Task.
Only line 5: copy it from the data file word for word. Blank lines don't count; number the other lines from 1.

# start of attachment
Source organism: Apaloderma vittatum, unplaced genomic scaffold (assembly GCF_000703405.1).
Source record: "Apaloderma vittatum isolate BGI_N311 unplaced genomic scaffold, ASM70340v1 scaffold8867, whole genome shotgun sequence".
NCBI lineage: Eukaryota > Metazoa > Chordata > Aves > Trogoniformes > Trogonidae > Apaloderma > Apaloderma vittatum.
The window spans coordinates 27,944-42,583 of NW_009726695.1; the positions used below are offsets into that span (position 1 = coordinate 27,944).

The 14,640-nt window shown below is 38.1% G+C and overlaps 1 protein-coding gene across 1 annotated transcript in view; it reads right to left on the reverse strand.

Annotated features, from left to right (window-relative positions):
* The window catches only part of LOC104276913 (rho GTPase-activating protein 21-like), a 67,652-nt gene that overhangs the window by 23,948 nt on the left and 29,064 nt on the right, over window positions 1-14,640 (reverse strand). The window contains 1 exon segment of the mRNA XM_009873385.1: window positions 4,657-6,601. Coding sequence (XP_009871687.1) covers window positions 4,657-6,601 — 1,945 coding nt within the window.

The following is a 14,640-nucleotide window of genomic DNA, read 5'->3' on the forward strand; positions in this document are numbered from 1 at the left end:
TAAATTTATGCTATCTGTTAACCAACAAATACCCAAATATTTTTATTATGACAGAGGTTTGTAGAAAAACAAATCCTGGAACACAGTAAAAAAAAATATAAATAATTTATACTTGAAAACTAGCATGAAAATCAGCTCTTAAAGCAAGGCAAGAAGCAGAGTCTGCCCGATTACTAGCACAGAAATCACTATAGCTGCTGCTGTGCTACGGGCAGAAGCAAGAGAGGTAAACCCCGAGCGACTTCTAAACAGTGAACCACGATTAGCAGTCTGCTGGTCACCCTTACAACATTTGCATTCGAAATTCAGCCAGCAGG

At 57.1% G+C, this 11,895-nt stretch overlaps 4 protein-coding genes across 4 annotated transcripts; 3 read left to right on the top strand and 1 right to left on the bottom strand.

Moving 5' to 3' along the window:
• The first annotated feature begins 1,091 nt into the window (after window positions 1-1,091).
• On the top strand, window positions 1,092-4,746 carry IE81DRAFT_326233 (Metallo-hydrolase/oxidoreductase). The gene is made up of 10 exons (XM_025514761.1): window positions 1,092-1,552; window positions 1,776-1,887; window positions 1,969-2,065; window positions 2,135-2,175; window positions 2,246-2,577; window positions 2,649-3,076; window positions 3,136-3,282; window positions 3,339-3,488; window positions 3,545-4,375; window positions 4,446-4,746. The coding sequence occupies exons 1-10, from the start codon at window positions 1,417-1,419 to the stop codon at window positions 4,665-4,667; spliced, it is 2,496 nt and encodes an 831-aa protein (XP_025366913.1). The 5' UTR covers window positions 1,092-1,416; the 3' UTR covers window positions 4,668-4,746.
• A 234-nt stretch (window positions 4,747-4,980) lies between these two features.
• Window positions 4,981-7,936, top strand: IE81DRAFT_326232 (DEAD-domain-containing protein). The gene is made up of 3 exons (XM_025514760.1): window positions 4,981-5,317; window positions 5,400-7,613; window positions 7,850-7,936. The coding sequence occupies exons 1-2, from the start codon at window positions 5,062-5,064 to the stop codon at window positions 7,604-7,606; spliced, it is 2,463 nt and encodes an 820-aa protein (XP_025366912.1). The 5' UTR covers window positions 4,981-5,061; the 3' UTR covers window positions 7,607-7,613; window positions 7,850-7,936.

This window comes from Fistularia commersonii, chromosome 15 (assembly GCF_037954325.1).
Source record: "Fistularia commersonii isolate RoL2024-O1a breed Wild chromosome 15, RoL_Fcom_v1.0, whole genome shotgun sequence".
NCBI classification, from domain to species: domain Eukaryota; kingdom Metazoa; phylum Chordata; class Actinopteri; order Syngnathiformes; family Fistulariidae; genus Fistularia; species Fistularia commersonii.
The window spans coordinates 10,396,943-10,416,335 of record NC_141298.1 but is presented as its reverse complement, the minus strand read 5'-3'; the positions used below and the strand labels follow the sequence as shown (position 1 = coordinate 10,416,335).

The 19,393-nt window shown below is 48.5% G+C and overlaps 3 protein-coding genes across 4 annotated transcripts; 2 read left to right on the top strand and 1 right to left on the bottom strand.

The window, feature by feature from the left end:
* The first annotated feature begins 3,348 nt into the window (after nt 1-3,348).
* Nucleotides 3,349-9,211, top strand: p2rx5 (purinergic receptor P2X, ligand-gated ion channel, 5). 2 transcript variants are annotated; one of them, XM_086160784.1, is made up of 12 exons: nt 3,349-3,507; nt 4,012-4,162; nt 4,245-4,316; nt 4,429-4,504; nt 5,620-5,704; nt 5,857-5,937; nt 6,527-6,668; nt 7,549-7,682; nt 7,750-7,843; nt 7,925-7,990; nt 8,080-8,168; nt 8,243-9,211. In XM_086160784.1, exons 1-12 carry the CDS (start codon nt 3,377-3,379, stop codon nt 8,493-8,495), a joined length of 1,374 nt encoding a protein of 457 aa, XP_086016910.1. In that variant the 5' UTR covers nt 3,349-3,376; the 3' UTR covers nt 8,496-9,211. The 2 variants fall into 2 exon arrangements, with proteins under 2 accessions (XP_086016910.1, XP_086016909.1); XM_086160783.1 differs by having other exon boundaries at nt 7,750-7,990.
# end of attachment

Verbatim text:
The 14,640-nt window shown below is 38.1% G+C and overlaps 1 protein-coding gene across 1 annotated transcript in view; it reads right to left on the reverse strand.